While back in the middle of the last century, Arthur Koestler was considered one of the leading literary lights of the period — a journalist and novelist, an intellectual whose work not only captured the current zeitgeist but might well be the recognized voice of the era for ages to come, though today it would seem that light has somewhat dimmed. Koestler's work, other than Darkness at Noon, the novel that made him famous, is little read and gathers, as the author himself was wont to forecast, dust. Michael Scammell's new biography, Koestler: The Literary and Political Odyssey of a Twentieth-Century Skeptic, will do much to rehabilitate the man and his work for this new century's readers.
Koestler's problem is that he doesn't fit nicely into any of the standard literary or political niches. Early on, he embraced a kind of utopian Communism which he found embodied in Russia, only to reject it as totalitarian dictatorship as a result of Stalin's pact with Hitler during WWII and the show trials of party members in various iron curtain countries after the war. He was unable to join with other European intellectuals, like Sartre, in supporting Russian actions as necessary means to a greater end, and turned with some reservation to American democracy instead. Indeed, Darkness at Noon is his impassioned attack on the degeneration of the Communist ideal under Stalin. Still even here, he was uncomfortable with the right wing passions of the McCarthyites as indeed they were with him. He found himself in the middle of two extreme political points of view, neither of which he could accept, nor they him.
As a young man he supported Zionism, even managing a permit to travel to Palestine to join a kibbutz, only once there to discover that pioneer life was a bit rough for him. Moreover, here too he was caught between two conflicting ideologies — those who looked for political solutions to get the British to stand behind the Balfour Declaration and those revisionists who espoused terrorist action as the only way to pressure the Brits. Unlike his attitude to Soviet expediency, Koestler saw in the revisionist ideas and actions a legitimate example of ends justifying means. His novel Thieves in the Night uses his experiences in Palestine to develop his political position, and again put him in the position of alienating not only the conventional Zionists, but the British as well. Later in life his ideas about race and assimilation placed him outside the mainstream of Israel and its supporters.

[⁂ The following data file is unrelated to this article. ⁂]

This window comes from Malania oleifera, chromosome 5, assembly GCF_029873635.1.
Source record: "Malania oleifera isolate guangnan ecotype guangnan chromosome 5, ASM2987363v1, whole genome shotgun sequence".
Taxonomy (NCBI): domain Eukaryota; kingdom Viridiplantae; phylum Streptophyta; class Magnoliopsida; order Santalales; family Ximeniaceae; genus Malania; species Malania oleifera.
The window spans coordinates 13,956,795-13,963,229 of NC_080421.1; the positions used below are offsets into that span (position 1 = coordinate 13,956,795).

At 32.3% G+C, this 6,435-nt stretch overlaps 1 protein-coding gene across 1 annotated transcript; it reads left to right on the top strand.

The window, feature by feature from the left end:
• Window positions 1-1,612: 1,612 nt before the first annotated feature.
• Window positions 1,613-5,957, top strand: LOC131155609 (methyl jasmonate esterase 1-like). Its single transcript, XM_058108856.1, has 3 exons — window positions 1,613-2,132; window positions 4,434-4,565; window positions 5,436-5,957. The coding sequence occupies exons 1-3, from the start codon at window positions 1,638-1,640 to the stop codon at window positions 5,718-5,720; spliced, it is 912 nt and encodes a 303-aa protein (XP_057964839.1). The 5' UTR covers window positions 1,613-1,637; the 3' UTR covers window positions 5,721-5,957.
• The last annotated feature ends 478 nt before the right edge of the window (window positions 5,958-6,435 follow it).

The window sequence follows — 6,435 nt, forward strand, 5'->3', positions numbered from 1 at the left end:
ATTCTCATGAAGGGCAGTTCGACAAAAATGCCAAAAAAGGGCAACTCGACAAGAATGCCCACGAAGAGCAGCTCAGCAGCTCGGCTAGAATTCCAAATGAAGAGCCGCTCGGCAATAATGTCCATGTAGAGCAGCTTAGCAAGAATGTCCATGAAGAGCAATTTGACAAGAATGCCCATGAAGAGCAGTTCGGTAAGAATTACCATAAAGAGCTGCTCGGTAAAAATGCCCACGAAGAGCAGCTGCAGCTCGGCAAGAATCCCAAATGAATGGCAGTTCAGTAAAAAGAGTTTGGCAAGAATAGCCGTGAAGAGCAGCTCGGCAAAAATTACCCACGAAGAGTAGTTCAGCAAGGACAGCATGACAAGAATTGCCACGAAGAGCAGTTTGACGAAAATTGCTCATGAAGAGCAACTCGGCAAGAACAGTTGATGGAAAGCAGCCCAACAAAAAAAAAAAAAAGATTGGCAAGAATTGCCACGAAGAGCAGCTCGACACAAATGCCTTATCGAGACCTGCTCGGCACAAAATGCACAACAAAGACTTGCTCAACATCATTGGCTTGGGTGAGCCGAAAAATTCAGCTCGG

There is even a question about where to place Koestler as a literary figure. He was born in Hungary, but when he wrote, it was in German and then in English. He became a British citizen, but he lived much of the time in France and the United States. He began as a journalist, and continued writing for periodicals throughout his career. His greatest work was in the novel, and though he wrote several more works of fiction, he never managed another as good. It was not until he turned to autobiography, according to Scammell, that he once again produced work of similar quality. Finally in the last stage of his life he turned to writing about science and then to the paranormal. There are so many variants to his life and work that it becomes difficult to find a cubby hole in which to place him.
Scammell paints a picture of the man that is not always very flattering. Fond of intellectual debate, Koestler was often contentious and overbearing in argument, sometimes resorting to violent behavior in the heat of the moment. His belligerence is traced at times to feelings of inadequacy because of his short stature, at times to embarrassment about his heavy accent, at times to his ego, plain and simple. He drank too much. His womanizing was legendary; he liked to keep score of his conquests in his diary. He felt that an element of force added spice to love making, and he wasn't beyond physical abuse. There was even an accusation of rape by one of his lady friends (an accusation Scammell denies). In a time before the feminist revolution, he treated his women like servants.
Nonetheless, he was a familiar of many of the most important figures of the twentieth century, and Scammell offers nice little character touches of many of them. Simone de Beauvoir complains about Koestler's poor performance after he insists on getting her in bed. Camus makes a pass at Koestler's wife-to-be while dancing at a night club and writes romantic letters to her signing himself Tinkie. Whittaker Chambers spends half a day working on his farm, half a day working on his writing. Bertrand Russell reacts to his wife's accusation that she was raped. Edmund Wilson proposes to Koestler's lover, Mamaine. Erwin Schrodinger is afraid of wasps and Koestler makes him a gift of a fly swatter to defend himself. Walter Benjamin shares the morphine he is hoarding to commit suicide with Koestler in case he is caught by the Fascists.
Koestler is a book that captures the man, his significance to his own time and his importance for ours. It is well documented and eminently readable. It’s the kind of biography that will have you at the local library looking for a copy of Darkness at Noon or either of Koestler's two autobiographical works, Arrow in the Blue and The Invisible Writing, the books that most recognize as the author at his best.